Peer to Pier: Conversations with fellow travelers
Bonnie J Gisel is a John Muir scholar and author of three books on his life, the most recent of which is “Nature’s Beloved Son: Rediscovering John Muir’s Botanical Legacy,” published by Heyday Books in 2008. Bonnie is also curator of the LeConte Memorial Lodge in Yosemite National Park, a position she has held since 2002. She is a Ph.D. who holds advanced degrees in fine art, nineteenth century cultural studies and divinity.
Bonnie touched on many themes in our conversation that are near and dear to my heart–the sense of awe and inter-connectedness that Nature inspires; the value of both remaining teachable and sharing our experiences for others’ benefit; the importance of friends and soul mates; the joy in creating what she calls ‘moments of enthusiasm.’ Particularly meaningful for me at this juncture in my life is her certainty that there is a Divine Order to things, and there comes a time and place when our gifts intertwine and we find our place in the world. I hope you will enjoy this conversation with Bonnie.
When we try to pick out anything by itself,
we find it hitched to everything else.
Meg: You’ve said that you have a desire to instill in others a wonder of the world and an appreciation of nature so it becomes part of ‘daily breathing’ for each of us. Can you tell me a little about how you yourself came to that appreciation, the circumstances of your own such awakening and how you have ‘kept it fresh’ and maintained that desire?
Bonnie: I was brought up outdoors. There was never a moment when I was not connected or connecting to the natural world. My father was an outdoors person—hunting, fishing, camping. When I was quite young he took me hunting; and, after my brothers were born, our family traveled out to accompany my father on his weekend fishing and hunting excursions. I recall one episode where my father took us with him to hunt. It was winter and snowing. To keep warm my mother, brothers and I got inside a pine tree, under the boughs and made a little fire, pushing back the snow. The snowflakes glistened down like crystals. We camped in the Adirondack Mountains and the Catskills every summer.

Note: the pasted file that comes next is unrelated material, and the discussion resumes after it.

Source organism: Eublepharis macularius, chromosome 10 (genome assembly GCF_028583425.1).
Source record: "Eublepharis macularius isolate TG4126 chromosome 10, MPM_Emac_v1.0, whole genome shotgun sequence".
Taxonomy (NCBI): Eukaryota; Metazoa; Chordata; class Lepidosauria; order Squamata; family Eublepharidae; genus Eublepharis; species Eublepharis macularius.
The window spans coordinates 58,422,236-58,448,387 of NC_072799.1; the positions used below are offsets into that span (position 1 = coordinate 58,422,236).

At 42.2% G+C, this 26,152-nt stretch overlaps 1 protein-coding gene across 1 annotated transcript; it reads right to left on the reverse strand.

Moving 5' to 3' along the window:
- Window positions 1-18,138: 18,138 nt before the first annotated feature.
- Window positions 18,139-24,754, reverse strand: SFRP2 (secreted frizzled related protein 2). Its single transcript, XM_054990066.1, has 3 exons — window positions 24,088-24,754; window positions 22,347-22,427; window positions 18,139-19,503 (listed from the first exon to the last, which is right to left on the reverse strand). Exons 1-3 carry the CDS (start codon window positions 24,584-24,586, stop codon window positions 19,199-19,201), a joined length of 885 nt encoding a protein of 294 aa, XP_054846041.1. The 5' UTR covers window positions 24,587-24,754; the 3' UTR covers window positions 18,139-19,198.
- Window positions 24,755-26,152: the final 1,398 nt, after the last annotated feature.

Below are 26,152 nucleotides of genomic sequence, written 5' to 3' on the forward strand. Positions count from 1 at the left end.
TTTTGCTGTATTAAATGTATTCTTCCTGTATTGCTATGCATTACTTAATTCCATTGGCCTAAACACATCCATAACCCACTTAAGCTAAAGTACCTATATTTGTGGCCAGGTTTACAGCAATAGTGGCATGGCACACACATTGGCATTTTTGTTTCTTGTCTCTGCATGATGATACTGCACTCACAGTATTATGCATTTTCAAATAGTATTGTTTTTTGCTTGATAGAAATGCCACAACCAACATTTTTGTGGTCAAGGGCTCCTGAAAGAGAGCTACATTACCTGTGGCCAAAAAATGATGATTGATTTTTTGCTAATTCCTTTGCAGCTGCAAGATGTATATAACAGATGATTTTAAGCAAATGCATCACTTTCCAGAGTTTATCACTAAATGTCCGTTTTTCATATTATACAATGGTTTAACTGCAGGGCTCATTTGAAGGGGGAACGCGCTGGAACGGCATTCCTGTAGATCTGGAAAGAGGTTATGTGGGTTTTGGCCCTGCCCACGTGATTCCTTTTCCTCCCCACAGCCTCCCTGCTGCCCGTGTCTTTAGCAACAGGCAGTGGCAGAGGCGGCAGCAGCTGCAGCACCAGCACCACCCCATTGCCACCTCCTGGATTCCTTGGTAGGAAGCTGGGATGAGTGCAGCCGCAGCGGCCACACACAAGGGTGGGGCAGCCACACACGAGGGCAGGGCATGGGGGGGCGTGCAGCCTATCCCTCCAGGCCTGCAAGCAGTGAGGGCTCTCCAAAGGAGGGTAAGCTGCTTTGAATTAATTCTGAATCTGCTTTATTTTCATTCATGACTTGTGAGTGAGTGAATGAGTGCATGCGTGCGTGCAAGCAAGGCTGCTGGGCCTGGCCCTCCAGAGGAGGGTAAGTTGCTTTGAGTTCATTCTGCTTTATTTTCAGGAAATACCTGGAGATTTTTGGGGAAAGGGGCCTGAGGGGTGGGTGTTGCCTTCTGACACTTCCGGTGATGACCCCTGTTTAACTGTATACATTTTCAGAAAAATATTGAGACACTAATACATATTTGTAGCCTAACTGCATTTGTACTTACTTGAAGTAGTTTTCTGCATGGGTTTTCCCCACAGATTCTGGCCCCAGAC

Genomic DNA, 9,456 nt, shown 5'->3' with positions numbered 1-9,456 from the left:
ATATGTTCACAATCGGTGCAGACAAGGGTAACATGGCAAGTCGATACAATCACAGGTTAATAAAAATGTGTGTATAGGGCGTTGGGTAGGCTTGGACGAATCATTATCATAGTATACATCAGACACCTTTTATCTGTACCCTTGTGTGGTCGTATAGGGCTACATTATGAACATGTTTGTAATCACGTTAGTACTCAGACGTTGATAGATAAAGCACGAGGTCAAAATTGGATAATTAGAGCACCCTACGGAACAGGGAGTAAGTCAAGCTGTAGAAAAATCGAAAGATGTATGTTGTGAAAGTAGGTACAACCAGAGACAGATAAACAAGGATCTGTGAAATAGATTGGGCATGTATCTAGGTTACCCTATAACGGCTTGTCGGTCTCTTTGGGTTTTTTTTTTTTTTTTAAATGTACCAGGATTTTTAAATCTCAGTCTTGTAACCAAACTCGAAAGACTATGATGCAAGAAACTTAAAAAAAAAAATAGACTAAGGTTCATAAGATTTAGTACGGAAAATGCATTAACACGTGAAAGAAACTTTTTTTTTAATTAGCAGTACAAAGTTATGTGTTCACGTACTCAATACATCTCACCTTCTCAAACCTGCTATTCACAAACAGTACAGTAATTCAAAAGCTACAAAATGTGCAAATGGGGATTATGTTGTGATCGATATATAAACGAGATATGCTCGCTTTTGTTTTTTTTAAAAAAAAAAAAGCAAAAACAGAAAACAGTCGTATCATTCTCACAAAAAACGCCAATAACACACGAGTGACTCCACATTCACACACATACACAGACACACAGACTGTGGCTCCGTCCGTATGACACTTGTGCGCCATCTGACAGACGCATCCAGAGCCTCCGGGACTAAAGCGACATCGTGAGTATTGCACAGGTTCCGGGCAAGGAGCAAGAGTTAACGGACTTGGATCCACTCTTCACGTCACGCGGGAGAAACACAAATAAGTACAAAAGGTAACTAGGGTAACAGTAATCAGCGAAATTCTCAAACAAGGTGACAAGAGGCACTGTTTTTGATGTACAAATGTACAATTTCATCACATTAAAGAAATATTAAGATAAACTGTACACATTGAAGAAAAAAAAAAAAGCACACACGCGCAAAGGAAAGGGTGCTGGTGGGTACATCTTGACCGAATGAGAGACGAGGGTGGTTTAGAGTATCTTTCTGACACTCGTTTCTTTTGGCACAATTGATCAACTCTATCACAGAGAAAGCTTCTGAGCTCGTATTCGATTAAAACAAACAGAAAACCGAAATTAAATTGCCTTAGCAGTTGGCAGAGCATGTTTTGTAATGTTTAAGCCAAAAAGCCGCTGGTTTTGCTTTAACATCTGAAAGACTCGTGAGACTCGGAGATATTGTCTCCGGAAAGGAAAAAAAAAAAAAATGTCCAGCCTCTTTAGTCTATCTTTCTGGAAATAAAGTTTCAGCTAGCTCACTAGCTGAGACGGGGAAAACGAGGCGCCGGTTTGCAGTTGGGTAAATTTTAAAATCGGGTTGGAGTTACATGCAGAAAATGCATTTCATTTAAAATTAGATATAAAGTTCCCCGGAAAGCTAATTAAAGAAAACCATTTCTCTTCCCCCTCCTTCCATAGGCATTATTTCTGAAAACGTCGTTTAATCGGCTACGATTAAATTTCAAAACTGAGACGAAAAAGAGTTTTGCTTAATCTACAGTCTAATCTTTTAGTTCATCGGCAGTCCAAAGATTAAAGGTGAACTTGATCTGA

I grew at a very early age to respect the natural world, its gifts to us, its changing seasons and what they produce, and a joy in being out in nature. There were few weekends throughout the year that weren’t spent along a creek or stream, in a peat forest, watching beavers build a dam—swimming and enjoying their lives, walking in larch forests, climbing mountains in the Adirondack Mountains, fishing for bass and pike, bathing in mountain lakes. My grandmother was a horticulturist. I grew learning trees and grasses; and loved walking with her in her garden. I loved her very much and could see that her kindness and love for me was something she shared with the plants in her garden. My feelings for the natural world are fresh each day because the awe I feel never diminishes. I am not quite able to explain the feeling but it is very strong. I see the natural world as God’s Creation, being created each day; and, believe that this requires of me a respect and deep regard and caring. As a child of God, my faith requires of me that I share the message of God’s Works. For me the homilies are about the natural world. This is what I am able to share.
My first two degrees are in Fine Art. It was through the study of art that I developed greater skills of observation—color, shape, design. A strong desire developed to leave behind the creation of art to study the inventions of God—the natural world. This process coalesced with the birth of my son, Nikolaus, and my entrance into divinity school when he was five years old. I felt an abundance of celebration of life. Not knowing exactly how this would transpire, it was not long into my seminary training that the created order of things, environmental awareness, and a true appreciation of my gifts began to intertwine. I had thought I would give up who I was to become a new person in my faith journey. Instead, who I was closely fitted to who I was becoming. My deep abiding love for the natural world and my academic training became one.